What are the Different Types of Incentive Plans?

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  • Written By: John Sunshine
  • Edited By: Niki Foster
  • Last Modified Date: 05 December 2018
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There are many different types of incentive plans, with the annual performance bonus being the best known. Profit sharing plans are also very common, and most people in the workforce have hopefully experienced at least one of these approaches. Other, less well known plans can include cash rewards for reaching a specific goal, merchandise rewards, additional vacation time, peer review plans, and salary at risk plans.

Every different type of incentive plan has both benefits and drawbacks. An annual performance bonus is very infrequent, once yearly, and therefore difficult to link to performance. This type also tends to cause to employees to focus on what makes them look good, sometimes at the expense of what may be best for the company's bottom line.

Plans with a profit sharing component work well in that they tend to emphasize that what is best for the company is also best for the employee. When company profits increase and more money is available for bonuses, the employees get more money. During lean times, however, bonuses can be quite small. For small companies, this large fluctuation in compensation can become a problem. There is also a problem with this approach in that there is sometimes a long delay between the time when the effort that earns the profit occurs and the time when the bonus is paid.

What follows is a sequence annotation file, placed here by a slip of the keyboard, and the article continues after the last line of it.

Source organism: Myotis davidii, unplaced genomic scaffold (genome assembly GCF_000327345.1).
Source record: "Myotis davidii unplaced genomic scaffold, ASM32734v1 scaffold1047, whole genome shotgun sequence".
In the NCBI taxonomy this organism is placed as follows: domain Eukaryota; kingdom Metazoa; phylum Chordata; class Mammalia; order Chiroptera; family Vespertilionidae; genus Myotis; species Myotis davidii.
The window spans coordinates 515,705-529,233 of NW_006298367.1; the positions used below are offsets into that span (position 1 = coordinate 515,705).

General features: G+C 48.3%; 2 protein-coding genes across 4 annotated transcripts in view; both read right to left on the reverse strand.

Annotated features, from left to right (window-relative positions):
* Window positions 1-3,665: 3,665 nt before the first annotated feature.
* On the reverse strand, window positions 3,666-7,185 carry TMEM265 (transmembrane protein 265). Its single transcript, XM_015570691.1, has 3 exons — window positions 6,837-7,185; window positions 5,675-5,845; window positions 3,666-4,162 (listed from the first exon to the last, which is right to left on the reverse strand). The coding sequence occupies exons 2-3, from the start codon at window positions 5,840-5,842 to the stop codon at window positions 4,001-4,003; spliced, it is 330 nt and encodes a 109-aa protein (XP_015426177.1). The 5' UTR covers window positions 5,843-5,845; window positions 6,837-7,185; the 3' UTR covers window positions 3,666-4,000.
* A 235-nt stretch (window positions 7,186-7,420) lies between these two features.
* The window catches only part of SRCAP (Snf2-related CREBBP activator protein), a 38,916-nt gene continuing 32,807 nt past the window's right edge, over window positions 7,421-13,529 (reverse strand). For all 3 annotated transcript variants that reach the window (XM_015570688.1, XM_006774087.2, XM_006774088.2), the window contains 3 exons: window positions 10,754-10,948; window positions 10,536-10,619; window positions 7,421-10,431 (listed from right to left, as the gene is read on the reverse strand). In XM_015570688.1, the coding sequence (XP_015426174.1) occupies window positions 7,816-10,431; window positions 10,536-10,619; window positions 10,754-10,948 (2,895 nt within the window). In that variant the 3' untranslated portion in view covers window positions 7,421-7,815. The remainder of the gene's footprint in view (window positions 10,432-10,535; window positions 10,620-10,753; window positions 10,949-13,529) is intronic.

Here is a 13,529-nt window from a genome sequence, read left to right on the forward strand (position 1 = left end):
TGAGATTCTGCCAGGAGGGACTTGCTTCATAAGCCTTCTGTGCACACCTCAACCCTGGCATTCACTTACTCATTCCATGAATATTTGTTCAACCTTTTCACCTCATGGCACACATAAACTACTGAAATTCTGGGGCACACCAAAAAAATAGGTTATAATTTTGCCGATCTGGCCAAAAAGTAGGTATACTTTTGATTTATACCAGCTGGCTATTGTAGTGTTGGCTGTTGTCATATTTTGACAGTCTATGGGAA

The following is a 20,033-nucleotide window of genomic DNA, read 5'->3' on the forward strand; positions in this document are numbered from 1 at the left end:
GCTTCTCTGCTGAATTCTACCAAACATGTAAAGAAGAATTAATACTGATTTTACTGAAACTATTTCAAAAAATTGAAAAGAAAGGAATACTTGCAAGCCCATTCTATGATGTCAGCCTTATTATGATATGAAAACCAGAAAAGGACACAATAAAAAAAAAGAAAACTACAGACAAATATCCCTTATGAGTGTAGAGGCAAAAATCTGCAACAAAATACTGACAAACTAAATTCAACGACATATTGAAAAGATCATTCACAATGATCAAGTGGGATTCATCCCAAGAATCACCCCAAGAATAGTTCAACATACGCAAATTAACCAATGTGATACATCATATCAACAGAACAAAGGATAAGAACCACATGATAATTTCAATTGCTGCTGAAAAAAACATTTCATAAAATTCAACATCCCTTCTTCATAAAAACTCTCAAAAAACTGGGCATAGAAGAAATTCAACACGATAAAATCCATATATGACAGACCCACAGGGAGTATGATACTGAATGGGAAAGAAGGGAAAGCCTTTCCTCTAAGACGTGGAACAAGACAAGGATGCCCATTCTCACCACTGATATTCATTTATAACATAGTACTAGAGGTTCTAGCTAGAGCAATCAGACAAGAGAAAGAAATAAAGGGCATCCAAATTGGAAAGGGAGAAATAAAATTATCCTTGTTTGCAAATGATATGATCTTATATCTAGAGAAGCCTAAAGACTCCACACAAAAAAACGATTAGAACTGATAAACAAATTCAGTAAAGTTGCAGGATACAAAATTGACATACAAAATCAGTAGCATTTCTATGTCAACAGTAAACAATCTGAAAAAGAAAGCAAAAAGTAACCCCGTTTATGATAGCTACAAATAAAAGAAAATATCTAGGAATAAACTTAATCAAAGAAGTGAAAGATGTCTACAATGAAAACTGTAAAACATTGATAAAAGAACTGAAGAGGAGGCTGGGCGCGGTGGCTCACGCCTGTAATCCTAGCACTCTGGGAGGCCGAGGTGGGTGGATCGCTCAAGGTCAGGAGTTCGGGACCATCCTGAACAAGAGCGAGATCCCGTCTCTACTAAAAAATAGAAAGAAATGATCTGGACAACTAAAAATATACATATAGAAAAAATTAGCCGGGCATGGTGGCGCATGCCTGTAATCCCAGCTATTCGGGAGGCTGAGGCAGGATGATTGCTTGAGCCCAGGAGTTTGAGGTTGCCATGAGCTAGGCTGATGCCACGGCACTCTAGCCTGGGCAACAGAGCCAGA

Some incentive plans can be counter productive. A salary at risk plan, for example, gives employees a minimum base salary, and they can only earn the full salary if certain performance objectives are met. Plans of this type tend to cause employees to become discouraged, particularly if the performance objectives seem out of reach. This approach feels like a punishment to the employee, an approach known as negative reinforcement. Studies have shown that positive reinforcement of desired behavior is much more effective.

Often, a company will use different types of plans at the same time. This approach allows the company to take advantage of the benefits of the various incentives while minimizing their disadvantages. Those that use merchandise prizes, for instance, can be very closely linked to a specific activity, while one that uses long term objectives can also be in place to help keep all of the employees motivated and focused over the entire year.

Using different types of incentive plans within the same company allows the company to respond and motivate employees who may be very different. Some employees find it easier to focus on long term goals, while others need more immediate incentives. What motivates employees can be different also, with some desiring more vacation time while others prefer more money. Using different plans allows the employer to respond to these unique needs and find ways to encourage all workers.


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Post 4

Sunny27- I agree with you. The generous benefits often results in goodwill among the employees. Many employees view the company in a more positive light and subsequently produce higher levels of productivity.

This goodwill also translates to higher employee retention and morale. For example, Google offers so many benefits that obtaining a job with their firm is difficult because most employees never leave.

Post 3

Abhijeetguja- I think that generous employee incentives have a positive effect on employee retention.

For example, when my husband worked for UPS, they were offered an employee stock purchase plan that allowed the employee the opportunity to purchase Class A UPS stock at a significant discount.

In addition, this company offered an employee pension plan which made most long-term employees less likely to leave because the benefits are so rich. The turnover was very low for industry standards.

Post 2

How do you think a combination of cash & non monetary incentives will influence the employees mindset?

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